“A Mexican Love Story” is a wildly appropriate song for today’s political climate at the United State’s borders. With aggressive instrumentals and undeniable energy, the track really makes a statement even without the lyrics. With the addition of words, “A Mexican Love Story” doesn’t pull punches from the first line: “Lock all the kids in a cage / Maybe throw away the key / Maybe you can build a wall / Build up insecurities / We walk the streets and we don’t feel safe / Land of the free, the USA.” In a time where many people don’t have the common decency to care about human rights issues, songs like “A Mexican Love Story” are essential to help turn the tide.
“Hamilton Creek” continues the momentum built up by “A Mexican Love Story.” The phrasing of the lyrics sounds natural and flows well with the instrumentals, enhancing the overall sound of the track. The bassline is more prominent, resulting in a better balance between the high and low ends than previous tracks. Although it isn’t the star of the album, especially with its placement after “A Mexican Love Story,” “Hamilton Creek” is a great song to rock out to in its own right, and shouldn’t be discounted.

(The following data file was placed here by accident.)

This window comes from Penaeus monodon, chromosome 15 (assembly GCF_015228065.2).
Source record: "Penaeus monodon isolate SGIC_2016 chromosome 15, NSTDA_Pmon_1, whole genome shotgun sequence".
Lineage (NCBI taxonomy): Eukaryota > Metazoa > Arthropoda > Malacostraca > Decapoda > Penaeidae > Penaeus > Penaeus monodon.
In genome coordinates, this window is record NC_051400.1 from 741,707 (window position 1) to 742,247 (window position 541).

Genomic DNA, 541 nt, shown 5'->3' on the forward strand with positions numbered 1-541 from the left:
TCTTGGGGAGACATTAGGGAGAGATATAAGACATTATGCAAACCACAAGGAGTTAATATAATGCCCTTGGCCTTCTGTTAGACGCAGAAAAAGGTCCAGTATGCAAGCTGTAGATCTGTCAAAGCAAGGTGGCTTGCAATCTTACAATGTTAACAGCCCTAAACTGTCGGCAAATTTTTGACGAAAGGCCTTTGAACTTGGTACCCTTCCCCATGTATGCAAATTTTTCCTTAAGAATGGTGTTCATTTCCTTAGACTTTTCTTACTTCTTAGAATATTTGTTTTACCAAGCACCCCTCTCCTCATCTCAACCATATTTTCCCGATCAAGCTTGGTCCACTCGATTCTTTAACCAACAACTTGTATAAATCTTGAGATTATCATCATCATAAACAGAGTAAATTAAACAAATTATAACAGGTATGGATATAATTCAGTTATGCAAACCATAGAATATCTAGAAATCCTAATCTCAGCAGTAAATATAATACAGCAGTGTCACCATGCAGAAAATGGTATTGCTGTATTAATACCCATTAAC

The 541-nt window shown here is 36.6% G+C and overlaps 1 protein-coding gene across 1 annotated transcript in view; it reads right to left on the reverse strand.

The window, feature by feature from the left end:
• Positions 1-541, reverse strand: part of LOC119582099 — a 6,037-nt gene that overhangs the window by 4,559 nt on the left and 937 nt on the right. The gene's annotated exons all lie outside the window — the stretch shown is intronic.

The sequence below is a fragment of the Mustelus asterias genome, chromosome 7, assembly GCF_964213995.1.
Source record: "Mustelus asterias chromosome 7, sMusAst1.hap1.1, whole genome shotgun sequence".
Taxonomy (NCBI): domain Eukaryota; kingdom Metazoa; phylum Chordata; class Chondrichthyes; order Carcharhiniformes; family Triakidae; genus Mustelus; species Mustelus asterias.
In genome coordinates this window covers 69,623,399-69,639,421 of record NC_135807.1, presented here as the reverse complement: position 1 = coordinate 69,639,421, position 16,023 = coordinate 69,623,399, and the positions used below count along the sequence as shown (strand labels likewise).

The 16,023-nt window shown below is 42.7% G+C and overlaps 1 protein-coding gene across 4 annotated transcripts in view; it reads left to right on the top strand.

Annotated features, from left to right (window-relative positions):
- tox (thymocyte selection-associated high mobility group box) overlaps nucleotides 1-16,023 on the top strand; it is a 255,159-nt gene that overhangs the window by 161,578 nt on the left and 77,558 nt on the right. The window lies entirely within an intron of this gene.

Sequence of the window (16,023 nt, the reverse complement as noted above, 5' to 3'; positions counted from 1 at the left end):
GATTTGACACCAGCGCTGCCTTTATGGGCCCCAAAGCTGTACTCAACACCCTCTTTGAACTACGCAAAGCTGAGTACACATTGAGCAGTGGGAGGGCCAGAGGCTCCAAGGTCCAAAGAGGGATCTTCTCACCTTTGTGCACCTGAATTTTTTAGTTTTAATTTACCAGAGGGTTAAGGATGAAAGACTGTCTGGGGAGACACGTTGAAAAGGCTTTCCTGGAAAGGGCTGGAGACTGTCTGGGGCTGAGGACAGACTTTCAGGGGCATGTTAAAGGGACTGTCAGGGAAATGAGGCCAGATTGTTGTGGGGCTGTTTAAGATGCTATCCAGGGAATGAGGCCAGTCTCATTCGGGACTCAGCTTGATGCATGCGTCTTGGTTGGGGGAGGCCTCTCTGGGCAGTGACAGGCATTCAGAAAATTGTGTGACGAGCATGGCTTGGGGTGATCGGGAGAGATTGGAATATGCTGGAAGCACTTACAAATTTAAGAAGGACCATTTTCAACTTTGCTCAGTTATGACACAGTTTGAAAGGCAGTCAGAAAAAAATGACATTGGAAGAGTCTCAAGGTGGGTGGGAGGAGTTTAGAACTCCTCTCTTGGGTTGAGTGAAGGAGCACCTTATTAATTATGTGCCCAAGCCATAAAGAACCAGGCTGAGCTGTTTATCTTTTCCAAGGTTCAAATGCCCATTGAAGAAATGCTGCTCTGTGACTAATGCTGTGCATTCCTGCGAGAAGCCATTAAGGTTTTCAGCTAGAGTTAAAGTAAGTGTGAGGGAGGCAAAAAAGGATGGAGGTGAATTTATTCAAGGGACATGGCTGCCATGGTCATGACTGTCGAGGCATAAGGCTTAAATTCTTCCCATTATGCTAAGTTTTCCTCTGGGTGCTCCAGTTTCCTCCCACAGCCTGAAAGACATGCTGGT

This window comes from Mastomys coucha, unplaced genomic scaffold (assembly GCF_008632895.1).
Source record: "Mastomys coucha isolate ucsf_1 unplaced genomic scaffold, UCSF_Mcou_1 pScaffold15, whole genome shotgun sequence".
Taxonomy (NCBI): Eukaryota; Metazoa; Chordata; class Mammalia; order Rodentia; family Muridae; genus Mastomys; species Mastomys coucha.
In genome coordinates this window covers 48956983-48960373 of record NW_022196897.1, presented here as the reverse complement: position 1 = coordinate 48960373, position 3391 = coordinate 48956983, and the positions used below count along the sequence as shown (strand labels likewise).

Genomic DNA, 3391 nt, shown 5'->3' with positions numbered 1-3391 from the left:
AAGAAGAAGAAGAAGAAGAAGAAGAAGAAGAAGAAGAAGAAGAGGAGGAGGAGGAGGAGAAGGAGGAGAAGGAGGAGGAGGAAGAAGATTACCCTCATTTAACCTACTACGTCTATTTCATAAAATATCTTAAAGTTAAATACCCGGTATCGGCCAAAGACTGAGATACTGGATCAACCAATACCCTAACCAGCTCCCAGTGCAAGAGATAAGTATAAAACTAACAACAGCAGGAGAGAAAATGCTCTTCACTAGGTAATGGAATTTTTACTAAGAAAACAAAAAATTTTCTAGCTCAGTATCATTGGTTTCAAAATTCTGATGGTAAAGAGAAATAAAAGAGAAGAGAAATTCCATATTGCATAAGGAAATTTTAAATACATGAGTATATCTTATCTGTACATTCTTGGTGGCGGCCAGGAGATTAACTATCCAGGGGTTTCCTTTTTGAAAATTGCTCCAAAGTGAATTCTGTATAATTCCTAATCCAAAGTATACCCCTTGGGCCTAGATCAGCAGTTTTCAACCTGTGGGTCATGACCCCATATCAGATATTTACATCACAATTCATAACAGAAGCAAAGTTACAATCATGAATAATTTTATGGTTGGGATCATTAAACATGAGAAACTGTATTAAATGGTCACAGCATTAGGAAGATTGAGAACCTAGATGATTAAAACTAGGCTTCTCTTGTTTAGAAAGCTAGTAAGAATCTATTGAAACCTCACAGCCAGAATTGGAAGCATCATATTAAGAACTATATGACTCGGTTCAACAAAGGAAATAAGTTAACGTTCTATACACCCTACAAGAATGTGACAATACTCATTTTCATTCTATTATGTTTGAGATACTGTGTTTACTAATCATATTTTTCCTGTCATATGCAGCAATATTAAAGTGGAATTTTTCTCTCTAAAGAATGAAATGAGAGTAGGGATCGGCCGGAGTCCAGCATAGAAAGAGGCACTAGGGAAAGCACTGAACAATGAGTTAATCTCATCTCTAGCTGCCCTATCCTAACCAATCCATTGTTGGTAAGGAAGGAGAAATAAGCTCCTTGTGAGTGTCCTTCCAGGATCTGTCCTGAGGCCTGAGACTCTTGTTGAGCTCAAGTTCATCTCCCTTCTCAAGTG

The bassline of “Boys Like You” makes it one of my favorite tracks of An Open Letter. The relative bareness of the verses with the bassline and vocals in the forefront makes “Boys Like You” stand out from the other tracks in the album. The juxtaposition between the sparse verses and fuller choruses gives the track a dynamic feel that makes the song’s 3:16 running time fly by.
The spacey introduction to “The Lovers” gives way to driving instrumentals, building the tension up, only to drop it at the addition of vocals in a move that creates the perfect amount of rub. Another notable track for its bassline and unique structural elements, “The Lovers” stands out, even after several remarkable songs before it. The addition of elements unique to the album so far, such as screams and quieter sections nestled into the fire, makes “The Lovers” a song that could easily be in the running for one of my top tracks of 2019.